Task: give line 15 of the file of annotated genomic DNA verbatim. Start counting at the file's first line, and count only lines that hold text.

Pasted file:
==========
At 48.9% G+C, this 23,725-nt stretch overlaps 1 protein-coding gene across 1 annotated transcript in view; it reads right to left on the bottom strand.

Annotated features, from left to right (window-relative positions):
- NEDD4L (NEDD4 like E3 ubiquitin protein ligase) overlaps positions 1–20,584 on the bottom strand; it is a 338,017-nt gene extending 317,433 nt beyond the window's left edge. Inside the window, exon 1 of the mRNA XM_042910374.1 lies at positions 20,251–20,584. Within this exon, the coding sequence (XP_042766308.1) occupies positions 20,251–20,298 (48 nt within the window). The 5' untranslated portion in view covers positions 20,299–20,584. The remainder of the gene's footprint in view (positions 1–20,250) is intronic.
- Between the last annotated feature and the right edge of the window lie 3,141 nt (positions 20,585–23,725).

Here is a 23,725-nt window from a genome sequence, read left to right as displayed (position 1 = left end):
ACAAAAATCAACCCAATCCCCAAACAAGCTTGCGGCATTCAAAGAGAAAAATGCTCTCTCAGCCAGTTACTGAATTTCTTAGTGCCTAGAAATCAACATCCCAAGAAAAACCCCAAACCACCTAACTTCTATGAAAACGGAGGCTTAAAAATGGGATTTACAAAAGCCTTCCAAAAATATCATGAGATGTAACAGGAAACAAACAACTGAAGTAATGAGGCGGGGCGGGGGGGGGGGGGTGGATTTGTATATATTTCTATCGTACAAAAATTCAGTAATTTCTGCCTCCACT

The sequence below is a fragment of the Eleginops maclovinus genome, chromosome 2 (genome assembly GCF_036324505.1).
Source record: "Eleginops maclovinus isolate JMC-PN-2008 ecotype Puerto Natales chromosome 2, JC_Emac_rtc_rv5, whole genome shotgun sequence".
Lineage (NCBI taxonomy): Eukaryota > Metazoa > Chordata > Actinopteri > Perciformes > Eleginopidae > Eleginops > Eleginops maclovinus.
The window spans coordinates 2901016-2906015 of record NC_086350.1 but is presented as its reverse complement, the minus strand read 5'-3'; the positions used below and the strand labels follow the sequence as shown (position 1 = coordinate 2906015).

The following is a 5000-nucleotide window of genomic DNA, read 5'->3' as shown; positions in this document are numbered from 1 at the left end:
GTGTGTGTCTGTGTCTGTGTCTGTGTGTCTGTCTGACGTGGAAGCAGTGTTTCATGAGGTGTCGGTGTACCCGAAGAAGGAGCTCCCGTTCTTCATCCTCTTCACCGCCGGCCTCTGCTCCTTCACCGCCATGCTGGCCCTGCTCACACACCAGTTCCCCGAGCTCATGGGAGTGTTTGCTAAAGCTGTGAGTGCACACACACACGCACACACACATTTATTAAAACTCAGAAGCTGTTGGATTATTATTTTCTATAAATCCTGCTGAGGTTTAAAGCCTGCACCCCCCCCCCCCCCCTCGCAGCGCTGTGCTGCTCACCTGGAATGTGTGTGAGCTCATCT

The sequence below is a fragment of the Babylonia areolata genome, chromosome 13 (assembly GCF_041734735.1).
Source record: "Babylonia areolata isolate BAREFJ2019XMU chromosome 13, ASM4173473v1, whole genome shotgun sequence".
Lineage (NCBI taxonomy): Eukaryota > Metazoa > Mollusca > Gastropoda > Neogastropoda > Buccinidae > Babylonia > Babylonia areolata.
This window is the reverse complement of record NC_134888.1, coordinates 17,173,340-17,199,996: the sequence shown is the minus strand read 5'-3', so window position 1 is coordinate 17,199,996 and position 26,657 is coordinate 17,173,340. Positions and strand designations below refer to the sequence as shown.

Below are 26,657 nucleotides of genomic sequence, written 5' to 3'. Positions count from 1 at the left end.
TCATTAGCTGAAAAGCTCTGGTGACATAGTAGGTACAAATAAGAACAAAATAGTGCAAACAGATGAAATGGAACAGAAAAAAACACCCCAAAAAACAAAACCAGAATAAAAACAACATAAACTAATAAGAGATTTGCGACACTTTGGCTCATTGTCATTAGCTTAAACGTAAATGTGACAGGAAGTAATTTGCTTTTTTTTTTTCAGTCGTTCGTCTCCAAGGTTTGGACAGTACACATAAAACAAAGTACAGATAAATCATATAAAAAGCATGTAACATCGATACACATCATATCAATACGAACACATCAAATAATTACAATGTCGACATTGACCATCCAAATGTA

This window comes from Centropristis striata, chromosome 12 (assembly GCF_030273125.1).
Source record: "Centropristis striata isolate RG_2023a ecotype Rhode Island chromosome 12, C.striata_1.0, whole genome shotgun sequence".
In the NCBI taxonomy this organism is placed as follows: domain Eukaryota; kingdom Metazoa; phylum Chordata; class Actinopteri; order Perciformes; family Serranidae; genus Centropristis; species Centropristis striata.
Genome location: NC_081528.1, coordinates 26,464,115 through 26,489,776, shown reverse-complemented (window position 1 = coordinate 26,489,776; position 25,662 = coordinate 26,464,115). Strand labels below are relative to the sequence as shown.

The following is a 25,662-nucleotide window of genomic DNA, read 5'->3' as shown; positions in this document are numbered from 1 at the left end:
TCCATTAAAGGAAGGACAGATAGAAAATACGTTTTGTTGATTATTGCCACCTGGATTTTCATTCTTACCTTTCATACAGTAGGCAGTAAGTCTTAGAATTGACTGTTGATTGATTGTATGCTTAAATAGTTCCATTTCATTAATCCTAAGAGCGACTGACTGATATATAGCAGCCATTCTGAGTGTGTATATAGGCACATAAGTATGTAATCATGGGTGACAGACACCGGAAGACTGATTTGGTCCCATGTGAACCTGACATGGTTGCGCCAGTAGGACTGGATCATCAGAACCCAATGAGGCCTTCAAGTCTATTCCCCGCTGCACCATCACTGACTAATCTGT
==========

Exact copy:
Lineage (NCBI taxonomy): Eukaryota > Metazoa > Mollusca > Gastropoda > Neogastropoda > Buccinidae > Babylonia > Babylonia areolata.